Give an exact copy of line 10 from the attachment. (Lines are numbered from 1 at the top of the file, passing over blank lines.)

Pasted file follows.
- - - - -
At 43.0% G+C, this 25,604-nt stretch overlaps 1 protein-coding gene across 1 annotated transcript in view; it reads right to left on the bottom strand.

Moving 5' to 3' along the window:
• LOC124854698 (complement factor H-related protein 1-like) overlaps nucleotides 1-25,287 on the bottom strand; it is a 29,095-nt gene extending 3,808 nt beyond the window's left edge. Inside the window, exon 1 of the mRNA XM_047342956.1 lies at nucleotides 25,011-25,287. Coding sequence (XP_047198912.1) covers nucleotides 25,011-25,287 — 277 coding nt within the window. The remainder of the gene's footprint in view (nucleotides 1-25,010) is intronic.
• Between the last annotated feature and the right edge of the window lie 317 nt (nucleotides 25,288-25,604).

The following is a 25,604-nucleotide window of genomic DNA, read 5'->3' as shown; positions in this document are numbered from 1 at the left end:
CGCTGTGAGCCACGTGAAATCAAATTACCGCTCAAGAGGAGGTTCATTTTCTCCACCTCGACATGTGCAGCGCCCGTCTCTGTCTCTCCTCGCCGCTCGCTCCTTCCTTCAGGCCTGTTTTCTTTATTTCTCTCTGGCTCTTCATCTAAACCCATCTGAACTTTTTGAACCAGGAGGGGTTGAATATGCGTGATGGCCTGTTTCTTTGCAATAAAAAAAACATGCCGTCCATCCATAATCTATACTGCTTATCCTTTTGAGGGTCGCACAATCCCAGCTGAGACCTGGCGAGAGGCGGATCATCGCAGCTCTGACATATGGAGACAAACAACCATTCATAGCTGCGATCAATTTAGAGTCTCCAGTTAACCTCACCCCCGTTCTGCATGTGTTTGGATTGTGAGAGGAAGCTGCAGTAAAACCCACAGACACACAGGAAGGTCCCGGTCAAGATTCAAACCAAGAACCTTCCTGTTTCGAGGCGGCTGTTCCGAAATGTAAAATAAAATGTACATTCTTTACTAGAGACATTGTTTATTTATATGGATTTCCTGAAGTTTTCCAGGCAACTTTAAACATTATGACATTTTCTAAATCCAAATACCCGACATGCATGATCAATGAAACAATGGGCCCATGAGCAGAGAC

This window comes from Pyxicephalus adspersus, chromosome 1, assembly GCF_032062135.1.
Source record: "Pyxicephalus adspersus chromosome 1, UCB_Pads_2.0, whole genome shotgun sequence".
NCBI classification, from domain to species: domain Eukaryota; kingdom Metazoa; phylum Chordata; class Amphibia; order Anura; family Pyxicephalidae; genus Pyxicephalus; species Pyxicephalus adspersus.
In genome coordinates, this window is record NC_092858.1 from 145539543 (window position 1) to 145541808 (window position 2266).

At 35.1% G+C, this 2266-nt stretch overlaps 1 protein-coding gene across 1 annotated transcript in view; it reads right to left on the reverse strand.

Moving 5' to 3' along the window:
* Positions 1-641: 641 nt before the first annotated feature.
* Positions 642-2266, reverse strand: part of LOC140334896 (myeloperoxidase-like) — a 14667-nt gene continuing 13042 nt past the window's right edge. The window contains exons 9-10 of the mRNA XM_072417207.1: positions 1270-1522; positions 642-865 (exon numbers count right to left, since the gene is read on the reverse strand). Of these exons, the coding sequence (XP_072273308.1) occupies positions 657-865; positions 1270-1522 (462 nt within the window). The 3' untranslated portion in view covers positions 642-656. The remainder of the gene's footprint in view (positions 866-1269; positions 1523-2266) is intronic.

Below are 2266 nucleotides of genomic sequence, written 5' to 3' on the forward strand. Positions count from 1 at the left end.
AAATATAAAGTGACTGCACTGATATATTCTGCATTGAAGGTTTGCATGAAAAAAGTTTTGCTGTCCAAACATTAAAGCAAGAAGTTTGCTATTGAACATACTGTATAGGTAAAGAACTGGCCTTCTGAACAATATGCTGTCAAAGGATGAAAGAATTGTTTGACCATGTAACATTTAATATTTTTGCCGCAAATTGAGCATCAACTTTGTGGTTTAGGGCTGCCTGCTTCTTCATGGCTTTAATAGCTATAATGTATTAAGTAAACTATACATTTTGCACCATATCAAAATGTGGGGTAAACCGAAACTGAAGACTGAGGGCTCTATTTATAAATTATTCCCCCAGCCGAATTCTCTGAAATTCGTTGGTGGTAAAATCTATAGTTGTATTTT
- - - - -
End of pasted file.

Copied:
In genome coordinates, this window is record NC_092858.1 from 145539543 (window position 1) to 145541808 (window position 2266).